[Skip to Content]

TRB 24th National Conference on Rural Public and Intercity Bus Transportation
 

Charleston, South Carolina
October 17-21, 2020

CALL FOR ABSTRACTS

Submissions due January 3rd, 2020

The Conference Planning Committee for the 24th National Conference on Rural Public and Intercity Bus Transportation (to be held October 17-21, 2020 in Charleston, SC) seeks proposals for presentations to be included in one of the 25 breakout conference sessions. Conference workshops and panels are organized around five routes (see details below). We welcome presentations of interest to our audience of rural and tribal transit managers, human service transportation managers, rural and regional planners, rural intercity bus operators, State DOT and human service staff, researchers, and others with an interest in rural transportation. Presentation proposals should address how transportation services impact lives and create measurable benefits in rural and tribal communities. Each route is listed with a list of illustrative topics. The lists are by no means exhaustive but are provided as inspirational guidance.

Abstracts will be accepted until January 3, 2020. Abstracts will then be reviewed by the conference planning committee; you will be contacted once a decision is made about your proposed presentation or if more information is needed. We expect to send acceptance notifications by the end of March 2020.

Thank you for your interest and dedication to improving mobility through rural, tribal, and intercity transportation services!

 Abstract Type

Route 1: Planning, Design and Research

The Planning, Design, and Research route focuses on research and best practice with specific interest in new and innovative designs, proven best practices, and/or recently-completed research on (1) rural and tribal transit planning (2) intercity bus planning (3) public lands/national park transportation planning, and (4) coordination and mobility management strategies. Examples for possible presentations as they pertain to the four types of transportation above include:

  • Planning and Evaluation: Market-driven service planning - using market data to plan the “right” service types; Innovative approaches to rural feeder services and regional connector services; Rural on-demand services – direct operation vs. use of rideshare (e.g., Uber, Lyft, etc); Developing a connected statewide transit network; Regional approaches to – and the results of -- consolidating agencies; Innovative use of performance measures — purpose, data collection, analysis and use of performance data in service planning; Planning for emergency response/safety management planning.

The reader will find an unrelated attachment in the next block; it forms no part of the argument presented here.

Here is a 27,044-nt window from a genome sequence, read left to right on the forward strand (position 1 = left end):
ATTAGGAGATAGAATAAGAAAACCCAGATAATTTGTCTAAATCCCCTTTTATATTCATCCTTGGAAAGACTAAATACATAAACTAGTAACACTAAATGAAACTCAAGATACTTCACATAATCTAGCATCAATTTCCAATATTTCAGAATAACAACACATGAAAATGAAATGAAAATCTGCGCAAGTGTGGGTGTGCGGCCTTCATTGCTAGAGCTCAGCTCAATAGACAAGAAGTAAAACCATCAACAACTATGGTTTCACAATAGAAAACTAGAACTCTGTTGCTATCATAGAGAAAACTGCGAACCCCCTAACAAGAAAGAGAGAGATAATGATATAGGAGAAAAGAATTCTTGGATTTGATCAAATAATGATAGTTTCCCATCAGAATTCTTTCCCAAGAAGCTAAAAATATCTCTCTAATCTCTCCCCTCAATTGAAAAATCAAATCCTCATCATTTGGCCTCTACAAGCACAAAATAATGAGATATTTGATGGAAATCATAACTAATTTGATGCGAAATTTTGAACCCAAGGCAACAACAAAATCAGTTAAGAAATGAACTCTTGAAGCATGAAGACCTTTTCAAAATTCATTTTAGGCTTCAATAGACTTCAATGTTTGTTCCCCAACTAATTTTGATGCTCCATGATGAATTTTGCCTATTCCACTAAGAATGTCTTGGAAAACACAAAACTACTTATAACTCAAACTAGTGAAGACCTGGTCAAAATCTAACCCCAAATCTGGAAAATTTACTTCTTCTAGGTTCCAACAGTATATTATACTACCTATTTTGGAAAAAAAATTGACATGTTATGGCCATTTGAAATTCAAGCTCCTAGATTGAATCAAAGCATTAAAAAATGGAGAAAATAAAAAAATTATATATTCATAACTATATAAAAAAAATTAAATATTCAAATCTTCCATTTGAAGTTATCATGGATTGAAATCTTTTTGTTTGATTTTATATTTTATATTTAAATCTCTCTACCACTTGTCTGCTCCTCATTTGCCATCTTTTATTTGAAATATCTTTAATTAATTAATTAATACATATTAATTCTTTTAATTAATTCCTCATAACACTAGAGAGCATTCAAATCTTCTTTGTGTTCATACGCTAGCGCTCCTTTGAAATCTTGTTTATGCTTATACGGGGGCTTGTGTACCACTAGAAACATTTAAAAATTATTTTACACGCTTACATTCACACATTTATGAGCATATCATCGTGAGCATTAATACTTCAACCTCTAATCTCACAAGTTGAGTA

• Outreach/Marketing: New innovative approaches to public/stakeholder outreach as part of the planning process; How rural transit agencies are using innovative marketing strategies (e.g., social networks) to enhance customer mobility.
  • Coordination and Mobility Management: How have Medicaid NEMT brokerage systems enhanced or thwarted coordination; How customers are using state-wide and regional one call-one click linkages to connect to rides–evaluation of results; How agencies are using one call-one click linkages as centerpieces for supporting mobility management strategies; and Innovative mobility management solutions that enhance rural mobility.

Route 2: Policy, Funding and Finance

The Policy, Funding, and Finance route focuses on federal, state and local funding issues of rural and intercity bus transportation. This route includes topics on environmental justice, civil rights, ADA accessibility, public involvement, charter, the transit funding environment in the absence of earmarks, public/private funding strategies, and more. Examples of topics for this route include but are not limited to:

  • Civil rights and environmental justice
  • Funding utilization within states,
  • The social and economic impact of transit services on rural communities and their residents,
  • Tribal set-aside funding,  intercity bus set-aside;
  • Competing for capital grants against other types of infrastructure (e.g., BUILD);
  • Uses of State Medicaid funding;
  • New partnerships for local match;
  • Medicaid funding;
  • Cost allocation;
  • Program reporting innovations; and
  • Funding partnerships with intercity bus companies.
  • Federal compliance;
  • Qualified Human Services Organization (QHSO) with regards to charter service compliance; and
  • Annexation of rural communities in urban planning organizations (UZA) (census data). How is allocation handled?

Route 3: Special Topics on Rural Mobility

The Special Topics on Rural Mobility route addresses the changing face of rural transportation through changes in demographics, economic development efforts, “aging out” of transit managers, and innovation or best practice. Examples of topics for this route might include but are not limited to: